In short, their stats are very similar – though Hughton’s are slightly better – and I will admit that I am not as infuriated by the appointment of Pardew as Newcastle manager because he has kept us up. However, for me, the season’s success has been irreparably marred by the sacking of a wholly competent and exciting young manager who guided the club through the rough patches and brought confidence, dignity, and consistency to the team and club. Chris left us in 11th after gracing the heights of 4th a couple of weeks earlier and, within touching distance of 3rd. Pardew looks to be closing off the season at around the same mark. If we finish 8th, 9th, or 10th, we would be ‘more successful’ than when Pardew took over. But would it be worth it? Can we revel in a final position that Hughton’s stats suggest he would have obtained, perhaps even bettered with the presence of Andy Carroll? Yes we may have stayed up comfortably, and played some decent football, but the joy has to be tainted by the knowledge that it has come at the price of a manager and striker, two needless casualties in the pursuit (or loss) of a league position or two. And still we will have no extra glory – no silverware, no European competitions next year – just a sullied reputation as a club ruled by a tyrant too quick to fire when things don’t go his way.

So the question you must ask yourself in the end is, was it worth it? Was it worth halting the career of a young manager for one more meaningless position? Was it worth selling the club’s local hero for money that may or may not end up in the transfer kitty? Will that money even buy some competent strikers, or will it be wasted on mediocre players who come to the club overvalued and on excessively inflated wages?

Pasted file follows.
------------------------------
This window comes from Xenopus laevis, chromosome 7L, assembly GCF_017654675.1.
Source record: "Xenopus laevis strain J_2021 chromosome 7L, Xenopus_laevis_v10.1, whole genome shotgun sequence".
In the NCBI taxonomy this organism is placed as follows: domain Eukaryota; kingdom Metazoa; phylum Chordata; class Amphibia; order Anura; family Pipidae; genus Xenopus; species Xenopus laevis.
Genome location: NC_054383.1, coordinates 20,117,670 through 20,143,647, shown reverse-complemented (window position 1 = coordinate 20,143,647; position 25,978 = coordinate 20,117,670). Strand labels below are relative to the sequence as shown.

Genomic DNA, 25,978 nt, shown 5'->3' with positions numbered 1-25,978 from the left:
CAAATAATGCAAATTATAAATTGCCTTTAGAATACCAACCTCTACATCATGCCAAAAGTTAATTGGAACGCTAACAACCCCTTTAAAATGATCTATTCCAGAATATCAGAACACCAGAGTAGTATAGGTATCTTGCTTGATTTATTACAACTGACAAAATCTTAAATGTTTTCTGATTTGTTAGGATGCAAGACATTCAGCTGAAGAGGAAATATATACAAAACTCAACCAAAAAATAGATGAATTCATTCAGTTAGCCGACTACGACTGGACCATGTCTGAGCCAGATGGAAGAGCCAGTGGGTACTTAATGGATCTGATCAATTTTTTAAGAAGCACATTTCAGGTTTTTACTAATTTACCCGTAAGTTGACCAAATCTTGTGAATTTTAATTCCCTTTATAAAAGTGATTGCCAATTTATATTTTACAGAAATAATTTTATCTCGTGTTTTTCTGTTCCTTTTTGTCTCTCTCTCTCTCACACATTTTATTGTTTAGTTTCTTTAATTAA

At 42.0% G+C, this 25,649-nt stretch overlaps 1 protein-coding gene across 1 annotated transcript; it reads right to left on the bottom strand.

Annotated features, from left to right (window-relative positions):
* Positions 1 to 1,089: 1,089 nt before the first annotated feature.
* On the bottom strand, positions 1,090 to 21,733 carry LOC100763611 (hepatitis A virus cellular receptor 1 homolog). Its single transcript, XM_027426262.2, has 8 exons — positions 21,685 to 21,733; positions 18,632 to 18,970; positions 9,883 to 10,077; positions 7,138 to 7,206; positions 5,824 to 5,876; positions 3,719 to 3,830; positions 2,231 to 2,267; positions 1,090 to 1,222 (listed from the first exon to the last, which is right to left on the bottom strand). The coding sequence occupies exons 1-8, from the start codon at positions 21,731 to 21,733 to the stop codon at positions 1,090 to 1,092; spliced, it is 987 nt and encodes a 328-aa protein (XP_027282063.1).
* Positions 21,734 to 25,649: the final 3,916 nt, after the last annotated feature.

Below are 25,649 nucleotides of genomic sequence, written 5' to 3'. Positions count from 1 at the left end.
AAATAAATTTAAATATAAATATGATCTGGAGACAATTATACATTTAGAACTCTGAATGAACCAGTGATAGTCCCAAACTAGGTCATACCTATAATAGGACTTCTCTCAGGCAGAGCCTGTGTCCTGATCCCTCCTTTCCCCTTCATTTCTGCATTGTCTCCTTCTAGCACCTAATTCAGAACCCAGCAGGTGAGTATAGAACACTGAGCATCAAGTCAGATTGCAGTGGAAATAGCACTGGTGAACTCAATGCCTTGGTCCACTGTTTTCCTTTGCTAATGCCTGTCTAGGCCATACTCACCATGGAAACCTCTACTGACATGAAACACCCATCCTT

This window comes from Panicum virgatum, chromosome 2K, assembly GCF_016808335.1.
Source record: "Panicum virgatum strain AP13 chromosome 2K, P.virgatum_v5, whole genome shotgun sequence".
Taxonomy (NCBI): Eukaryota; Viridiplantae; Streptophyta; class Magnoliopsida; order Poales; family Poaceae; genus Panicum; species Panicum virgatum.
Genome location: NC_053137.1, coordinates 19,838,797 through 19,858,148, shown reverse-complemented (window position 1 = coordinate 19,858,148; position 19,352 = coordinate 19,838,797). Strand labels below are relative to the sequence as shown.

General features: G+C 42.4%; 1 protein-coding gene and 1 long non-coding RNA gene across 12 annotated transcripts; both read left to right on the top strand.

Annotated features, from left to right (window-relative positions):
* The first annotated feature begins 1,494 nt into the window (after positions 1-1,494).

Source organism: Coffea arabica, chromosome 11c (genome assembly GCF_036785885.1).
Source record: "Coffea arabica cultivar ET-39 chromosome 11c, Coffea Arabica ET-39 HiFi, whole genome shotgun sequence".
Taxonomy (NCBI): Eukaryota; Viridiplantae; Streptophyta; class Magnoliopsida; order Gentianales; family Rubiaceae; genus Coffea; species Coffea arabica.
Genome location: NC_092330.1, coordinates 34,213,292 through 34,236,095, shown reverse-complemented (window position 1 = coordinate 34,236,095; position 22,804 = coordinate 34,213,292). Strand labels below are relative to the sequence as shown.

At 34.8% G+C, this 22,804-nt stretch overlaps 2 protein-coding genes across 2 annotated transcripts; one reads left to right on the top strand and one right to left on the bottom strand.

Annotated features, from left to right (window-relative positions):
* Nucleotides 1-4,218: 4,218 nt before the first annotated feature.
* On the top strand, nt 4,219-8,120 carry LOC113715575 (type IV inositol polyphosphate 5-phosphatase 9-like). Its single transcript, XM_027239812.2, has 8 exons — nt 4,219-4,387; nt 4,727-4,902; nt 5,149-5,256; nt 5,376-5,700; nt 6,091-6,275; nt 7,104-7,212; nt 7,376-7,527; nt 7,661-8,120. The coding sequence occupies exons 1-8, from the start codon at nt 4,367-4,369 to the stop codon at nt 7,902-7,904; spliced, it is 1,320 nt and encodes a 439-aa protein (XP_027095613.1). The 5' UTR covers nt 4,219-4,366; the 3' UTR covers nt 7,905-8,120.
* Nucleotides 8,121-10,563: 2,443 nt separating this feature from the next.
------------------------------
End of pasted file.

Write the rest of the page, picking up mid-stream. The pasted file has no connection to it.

Certainly for me, our finishing position is marred by the disgraceful sacking of Chris Hughton, though the new manager has done an acceptable job. As to the transfer kitty and Pardew’s future? We can only wait, hope, and see…

Robb Dylan

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Posted by on May 18, 2011 in Sports


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[Korea] Overreaction or Justice?


From ‘Ask A Korean’ blog (Which I recommend):

The third most read article on ultra-popular Korean news site Naver was about some ‘foreigners’ who drank beer and played cards on the undeground:

A link to the original website for anyone who can read Korean:


First of all, I’m sure this is not anti-foreigner prejudice although it is not uncommon in Korea.

I was barely suprised that it was a popular news story (which suggests they were highly unhappy/suprised by their behaviour).
However, I was surprised by the fact that Korean-Americans were also disgusted by these people’s actions.

I have seen people drink and play cards on different forms of public transportation around the world. I would have agreed with ‘The Korean’ if the subway was completely full and they people were vying for airspace. Thus, I am surprised by the reaction of a man who has lived in a western culture since he was 16. If you look at the comments in the blog post, many others seem to agree with ‘The Korean’.

Note: I am also surprised this was a big enough event for someone to write a news article about.

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Posted by on May 17, 2011 in News, Random